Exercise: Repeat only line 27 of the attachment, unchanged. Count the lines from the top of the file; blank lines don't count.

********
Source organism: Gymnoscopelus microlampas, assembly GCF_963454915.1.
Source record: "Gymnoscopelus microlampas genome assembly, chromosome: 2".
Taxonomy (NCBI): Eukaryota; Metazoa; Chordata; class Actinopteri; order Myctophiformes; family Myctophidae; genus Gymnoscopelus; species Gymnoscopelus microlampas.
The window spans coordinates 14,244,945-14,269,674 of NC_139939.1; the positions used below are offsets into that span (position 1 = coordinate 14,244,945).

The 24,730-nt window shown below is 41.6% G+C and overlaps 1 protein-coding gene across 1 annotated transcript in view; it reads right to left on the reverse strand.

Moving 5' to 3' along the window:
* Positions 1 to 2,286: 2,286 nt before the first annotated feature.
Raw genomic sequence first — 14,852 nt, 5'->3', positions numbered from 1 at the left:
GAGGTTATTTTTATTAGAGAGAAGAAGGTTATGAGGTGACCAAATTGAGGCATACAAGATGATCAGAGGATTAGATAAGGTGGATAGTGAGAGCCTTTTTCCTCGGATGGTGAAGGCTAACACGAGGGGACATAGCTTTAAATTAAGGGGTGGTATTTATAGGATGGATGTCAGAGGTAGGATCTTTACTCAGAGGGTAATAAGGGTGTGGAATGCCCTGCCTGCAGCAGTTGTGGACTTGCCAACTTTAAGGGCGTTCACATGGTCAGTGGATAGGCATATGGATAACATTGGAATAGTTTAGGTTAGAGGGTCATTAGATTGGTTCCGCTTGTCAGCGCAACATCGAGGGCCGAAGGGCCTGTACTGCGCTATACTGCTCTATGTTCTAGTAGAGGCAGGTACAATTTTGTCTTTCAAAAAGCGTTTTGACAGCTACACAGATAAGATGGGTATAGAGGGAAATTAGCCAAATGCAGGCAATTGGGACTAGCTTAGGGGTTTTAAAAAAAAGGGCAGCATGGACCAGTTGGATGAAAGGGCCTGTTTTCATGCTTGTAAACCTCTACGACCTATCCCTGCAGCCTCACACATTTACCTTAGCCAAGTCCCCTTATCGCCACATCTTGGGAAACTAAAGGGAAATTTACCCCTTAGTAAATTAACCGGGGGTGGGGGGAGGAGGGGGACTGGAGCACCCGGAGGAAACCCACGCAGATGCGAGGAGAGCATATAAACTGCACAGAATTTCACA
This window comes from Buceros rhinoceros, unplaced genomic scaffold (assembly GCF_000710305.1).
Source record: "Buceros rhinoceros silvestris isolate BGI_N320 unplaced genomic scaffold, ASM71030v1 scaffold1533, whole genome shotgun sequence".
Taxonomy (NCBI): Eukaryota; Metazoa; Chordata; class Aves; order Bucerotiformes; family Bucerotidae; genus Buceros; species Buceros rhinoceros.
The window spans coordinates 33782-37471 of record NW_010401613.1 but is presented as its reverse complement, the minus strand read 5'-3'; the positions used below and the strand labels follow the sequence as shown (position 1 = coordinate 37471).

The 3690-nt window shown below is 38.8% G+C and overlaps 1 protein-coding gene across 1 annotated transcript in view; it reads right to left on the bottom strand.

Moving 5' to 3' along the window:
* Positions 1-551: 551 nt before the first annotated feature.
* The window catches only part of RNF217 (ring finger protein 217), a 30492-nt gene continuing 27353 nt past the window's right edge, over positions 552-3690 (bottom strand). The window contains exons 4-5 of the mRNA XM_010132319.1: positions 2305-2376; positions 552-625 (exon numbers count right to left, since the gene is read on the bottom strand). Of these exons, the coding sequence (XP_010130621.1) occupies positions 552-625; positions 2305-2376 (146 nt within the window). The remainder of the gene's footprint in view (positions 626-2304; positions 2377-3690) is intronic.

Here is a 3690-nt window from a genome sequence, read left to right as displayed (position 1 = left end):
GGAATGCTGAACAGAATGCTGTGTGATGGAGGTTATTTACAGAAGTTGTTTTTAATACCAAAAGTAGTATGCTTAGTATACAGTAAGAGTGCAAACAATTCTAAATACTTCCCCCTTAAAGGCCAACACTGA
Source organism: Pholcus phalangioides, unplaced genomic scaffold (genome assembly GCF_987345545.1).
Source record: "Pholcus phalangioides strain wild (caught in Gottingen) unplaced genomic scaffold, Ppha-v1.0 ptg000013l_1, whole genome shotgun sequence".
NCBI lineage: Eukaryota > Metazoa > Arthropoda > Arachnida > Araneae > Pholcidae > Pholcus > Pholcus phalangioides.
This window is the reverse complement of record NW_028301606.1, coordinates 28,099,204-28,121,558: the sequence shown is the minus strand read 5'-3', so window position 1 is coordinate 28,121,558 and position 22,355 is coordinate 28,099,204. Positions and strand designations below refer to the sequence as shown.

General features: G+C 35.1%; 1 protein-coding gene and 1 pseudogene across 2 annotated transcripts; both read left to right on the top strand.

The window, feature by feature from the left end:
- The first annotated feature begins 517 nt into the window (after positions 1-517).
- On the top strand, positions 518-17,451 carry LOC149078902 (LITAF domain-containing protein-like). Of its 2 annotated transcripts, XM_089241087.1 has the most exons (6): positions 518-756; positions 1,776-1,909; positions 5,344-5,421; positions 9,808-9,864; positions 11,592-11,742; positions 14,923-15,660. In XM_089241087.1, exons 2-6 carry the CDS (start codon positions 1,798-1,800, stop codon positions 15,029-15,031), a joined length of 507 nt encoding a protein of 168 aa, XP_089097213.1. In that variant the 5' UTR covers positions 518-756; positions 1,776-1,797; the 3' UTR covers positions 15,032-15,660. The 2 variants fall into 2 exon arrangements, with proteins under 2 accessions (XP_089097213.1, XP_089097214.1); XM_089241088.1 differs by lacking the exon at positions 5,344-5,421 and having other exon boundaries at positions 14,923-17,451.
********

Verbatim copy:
- On the top strand, positions 518-17,451 carry LOC149078902 (LITAF domain-containing protein-like). Of its 2 annotated transcripts, XM_089241087.1 has the most exons (6): positions 518-756; positions 1,776-1,909; positions 5,344-5,421; positions 9,808-9,864; positions 11,592-11,742; positions 14,923-15,660. In XM_089241087.1, exons 2-6 carry the CDS (start codon positions 1,798-1,800, stop codon positions 15,029-15,031), a joined length of 507 nt encoding a protein of 168 aa, XP_089097213.1. In that variant the 5' UTR covers positions 518-756; positions 1,776-1,797; the 3' UTR covers positions 15,032-15,660. The 2 variants fall into 2 exon arrangements, with proteins under 2 accessions (XP_089097213.1, XP_089097214.1); XM_089241088.1 differs by lacking the exon at positions 5,344-5,421 and having other exon boundaries at positions 14,923-17,451.